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Israeli Prime Minister Narrowly Wins Vote Within Likud Party

By Greg Myre


Ariel Sharon narrowly won a crucial vote on Monday in his right-wing Likud Party, fending off a challenge from his main rival, Benjamin Netanyahu, who was seeking to oust him as party leader and prime minister.

The issue was seemingly mundane: the Likud Central Committee’s 3,000 members voted on whether to hold an election for party leader in April, as Sharon wanted, or move it up to November, as Netanyahu sought.

But with many Likud voters angry over Sharon’s withdrawal of Jewish settlers from the Gaza Strip, the issue became a referendum on his leadership. If Netanyahu had won the vote on Monday, he would have had a strong chance of replacing Sharon as party leader in just two months, and in turn, Sharon’s coalition government would have faced an almost certain collapse.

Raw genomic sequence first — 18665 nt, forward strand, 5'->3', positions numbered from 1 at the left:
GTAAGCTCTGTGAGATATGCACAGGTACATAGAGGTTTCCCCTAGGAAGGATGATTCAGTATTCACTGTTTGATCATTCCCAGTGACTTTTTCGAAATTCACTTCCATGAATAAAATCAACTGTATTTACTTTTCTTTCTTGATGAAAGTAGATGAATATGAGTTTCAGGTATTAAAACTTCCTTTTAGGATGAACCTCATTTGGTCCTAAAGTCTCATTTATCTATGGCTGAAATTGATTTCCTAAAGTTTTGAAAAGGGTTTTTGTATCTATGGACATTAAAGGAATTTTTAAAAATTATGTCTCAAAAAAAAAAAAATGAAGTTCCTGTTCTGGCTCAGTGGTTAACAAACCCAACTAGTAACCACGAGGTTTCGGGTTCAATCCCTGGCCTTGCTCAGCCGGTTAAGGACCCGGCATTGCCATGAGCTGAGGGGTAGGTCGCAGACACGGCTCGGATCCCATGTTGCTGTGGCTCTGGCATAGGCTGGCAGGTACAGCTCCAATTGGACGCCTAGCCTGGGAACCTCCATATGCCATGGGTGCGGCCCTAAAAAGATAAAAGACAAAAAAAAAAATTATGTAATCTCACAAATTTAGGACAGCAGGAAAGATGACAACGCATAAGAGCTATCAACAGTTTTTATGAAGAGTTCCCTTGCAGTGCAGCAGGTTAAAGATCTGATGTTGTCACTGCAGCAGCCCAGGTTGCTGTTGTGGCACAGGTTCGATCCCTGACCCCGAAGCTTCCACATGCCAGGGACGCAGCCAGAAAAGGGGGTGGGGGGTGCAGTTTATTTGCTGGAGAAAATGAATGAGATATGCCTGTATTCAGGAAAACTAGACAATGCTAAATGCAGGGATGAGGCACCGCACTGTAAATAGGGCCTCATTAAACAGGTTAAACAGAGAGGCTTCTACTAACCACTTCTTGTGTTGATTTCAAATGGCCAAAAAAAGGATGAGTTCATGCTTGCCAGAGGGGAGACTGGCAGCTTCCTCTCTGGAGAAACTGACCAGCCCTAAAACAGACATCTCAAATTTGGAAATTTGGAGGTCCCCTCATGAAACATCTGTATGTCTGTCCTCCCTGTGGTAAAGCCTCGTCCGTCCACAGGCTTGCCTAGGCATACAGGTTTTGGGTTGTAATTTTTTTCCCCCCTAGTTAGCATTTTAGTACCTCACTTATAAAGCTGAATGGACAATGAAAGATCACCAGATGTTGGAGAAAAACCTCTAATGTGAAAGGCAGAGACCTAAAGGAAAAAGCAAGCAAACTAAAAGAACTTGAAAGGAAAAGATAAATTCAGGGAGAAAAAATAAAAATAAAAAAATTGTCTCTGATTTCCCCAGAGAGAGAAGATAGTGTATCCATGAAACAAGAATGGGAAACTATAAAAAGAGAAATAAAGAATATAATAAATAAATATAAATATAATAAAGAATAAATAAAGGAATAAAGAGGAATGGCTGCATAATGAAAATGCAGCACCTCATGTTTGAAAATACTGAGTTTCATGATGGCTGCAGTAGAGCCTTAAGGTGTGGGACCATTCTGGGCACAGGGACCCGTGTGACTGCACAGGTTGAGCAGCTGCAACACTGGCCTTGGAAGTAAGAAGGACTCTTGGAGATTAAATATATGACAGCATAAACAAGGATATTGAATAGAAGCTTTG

However, Sharon eked out a slim victory, as Likud decided to hold the primary in April by a vote of 52 percent to 48 percent, according to Likud officials.

As a result, Sharon and his government appear safe, at least for the moment. Israel is not required to have national elections until November 2006.

Still, the close race showed that Sharon can expect a tough battle if he faces Netanyahu in the race for party leader next spring, in advance of national elections.

Heading into the voting on Monday at the Tel Aviv Exhibition Grounds, several opinion polls gave Netanyahu a slight edge. But a large turnout, with more than 90 percent of the Central Committee members voting, appeared to help Sharon.

Sharon said it would be “suicide” for Likud to drive him from office and force early elections, which would risk the party’s control of the government.

“I hope that members of the party will come to vote against this proposal, which will badly harm Likud,” Sharon said Monday afternoon when he arrived to cast his ballot.

Opinion surveys show that Sharon remains broadly popular with the Israeli public, and that Likud would fare much better in national elections with him as party leader rather than Netanyahu, who was prime minister from 1996 to 1999.

Netanyahu, who quit as finance minister in August, wanted a vote on the party leadership as soon as possible to capitalize on the frustration that many Likud voters felt over the Gaza withdrawal.